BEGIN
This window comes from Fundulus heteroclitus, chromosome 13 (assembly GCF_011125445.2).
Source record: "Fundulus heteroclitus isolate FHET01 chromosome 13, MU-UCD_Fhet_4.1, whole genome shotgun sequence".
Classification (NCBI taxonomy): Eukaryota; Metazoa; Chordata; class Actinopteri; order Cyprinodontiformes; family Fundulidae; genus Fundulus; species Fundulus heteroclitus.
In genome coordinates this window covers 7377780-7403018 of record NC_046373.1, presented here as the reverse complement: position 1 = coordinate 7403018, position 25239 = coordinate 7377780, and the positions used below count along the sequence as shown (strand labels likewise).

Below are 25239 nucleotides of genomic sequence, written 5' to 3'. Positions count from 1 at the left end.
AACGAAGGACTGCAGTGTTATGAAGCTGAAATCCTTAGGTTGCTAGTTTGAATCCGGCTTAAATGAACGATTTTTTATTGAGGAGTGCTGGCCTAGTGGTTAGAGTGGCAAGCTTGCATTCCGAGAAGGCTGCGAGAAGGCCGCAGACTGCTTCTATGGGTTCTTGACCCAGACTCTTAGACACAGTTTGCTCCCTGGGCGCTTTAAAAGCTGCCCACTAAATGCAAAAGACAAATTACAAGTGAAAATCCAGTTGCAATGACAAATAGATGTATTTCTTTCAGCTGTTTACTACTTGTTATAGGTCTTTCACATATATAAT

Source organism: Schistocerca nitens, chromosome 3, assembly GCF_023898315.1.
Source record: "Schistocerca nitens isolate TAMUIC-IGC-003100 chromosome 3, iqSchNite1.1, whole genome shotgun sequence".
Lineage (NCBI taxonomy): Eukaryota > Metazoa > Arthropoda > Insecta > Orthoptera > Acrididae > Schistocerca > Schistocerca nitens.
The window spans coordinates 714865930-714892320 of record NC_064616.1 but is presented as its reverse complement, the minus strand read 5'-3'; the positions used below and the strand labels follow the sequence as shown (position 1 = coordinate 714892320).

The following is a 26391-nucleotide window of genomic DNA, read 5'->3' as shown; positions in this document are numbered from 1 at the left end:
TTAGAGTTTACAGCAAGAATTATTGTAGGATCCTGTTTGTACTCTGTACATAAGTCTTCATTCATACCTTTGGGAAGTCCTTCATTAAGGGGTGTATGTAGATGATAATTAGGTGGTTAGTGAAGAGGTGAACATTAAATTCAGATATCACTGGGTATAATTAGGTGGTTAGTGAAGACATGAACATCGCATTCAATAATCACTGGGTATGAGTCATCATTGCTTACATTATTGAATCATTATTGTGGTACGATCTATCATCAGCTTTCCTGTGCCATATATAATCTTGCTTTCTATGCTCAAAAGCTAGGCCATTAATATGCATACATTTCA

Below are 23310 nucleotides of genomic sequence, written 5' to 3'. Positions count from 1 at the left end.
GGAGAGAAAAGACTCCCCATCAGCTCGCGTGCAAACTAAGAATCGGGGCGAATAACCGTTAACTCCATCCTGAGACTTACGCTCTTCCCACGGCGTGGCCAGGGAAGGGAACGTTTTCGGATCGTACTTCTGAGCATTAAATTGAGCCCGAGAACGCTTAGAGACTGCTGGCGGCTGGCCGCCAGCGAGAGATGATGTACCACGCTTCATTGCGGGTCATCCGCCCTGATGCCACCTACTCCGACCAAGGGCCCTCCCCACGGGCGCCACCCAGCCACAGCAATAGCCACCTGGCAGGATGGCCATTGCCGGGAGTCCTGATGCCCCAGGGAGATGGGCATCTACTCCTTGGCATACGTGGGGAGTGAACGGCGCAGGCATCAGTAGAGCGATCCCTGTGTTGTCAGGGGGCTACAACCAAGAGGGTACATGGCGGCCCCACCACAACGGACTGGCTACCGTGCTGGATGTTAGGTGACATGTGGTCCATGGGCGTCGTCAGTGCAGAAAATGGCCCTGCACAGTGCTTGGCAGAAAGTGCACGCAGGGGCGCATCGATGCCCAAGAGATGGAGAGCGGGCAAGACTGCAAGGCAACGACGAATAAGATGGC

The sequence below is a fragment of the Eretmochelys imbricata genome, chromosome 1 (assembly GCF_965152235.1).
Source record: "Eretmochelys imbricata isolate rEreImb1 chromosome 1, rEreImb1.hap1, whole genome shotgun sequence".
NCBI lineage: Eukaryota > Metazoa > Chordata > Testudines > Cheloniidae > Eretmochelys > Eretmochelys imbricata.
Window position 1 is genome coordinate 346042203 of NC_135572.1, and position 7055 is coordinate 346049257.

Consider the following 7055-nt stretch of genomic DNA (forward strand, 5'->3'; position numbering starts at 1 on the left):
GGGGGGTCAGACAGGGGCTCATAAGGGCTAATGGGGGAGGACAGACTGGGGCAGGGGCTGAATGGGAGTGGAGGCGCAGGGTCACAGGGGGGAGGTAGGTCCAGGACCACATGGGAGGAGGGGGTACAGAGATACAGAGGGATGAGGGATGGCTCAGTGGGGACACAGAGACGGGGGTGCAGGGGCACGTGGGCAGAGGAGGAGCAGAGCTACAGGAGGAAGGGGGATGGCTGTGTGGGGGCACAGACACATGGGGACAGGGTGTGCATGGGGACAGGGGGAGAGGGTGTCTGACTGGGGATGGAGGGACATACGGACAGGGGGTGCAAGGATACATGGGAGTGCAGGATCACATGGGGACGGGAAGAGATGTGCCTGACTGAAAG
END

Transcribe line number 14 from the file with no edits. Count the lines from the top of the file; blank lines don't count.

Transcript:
GGAGAGAAAAGACTCCCCATCAGCTCGCGTGCAAACTAAGAATCGGGGCGAATAACCGTTAACTCCATCCTGAGACTTACGCTCTTCCCACGGCGTGGCCAGGGAAGGGAACGTTTTCGGATCGTACTTCTGAGCATTAAATTGAGCCCGAGAACGCTTAGAGACTGCTGGCGGCTGGCCGCCAGCGAGAGATGATGTACCACGCTTCATTGCGGGTCATCCGCCCTGATGCCACCTACTCCGACCAAGGGCCCTCCCCACGGGCGCCACCCAGCCACAGCAATAGCCACCTGGCAGGATGGCCATTGCCGGGAGTCCTGATGCCCCAGGGAGATGGGCATCTACTCCTTGGCATACGTGGGGAGTGAACGGCGCAGGCATCAGTAGAGCGATCCCTGTGTTGTCAGGGGGCTACAACCAAGAGGGTACATGGCGGCCCCACCACAACGGACTGGCTACCGTGCTGGATGTTAGGTGACATGTGGTCCATGGGCGTCGTCAGTGCAGAAAATGGCCCTGCACAGTGCTTGGCAGAAAGTGCACGCAGGGGCGCATCGATGCCCAAGAGATGGAGAGCGGGCAAGACTGCAAGGCAACGACGAATAAGATGGC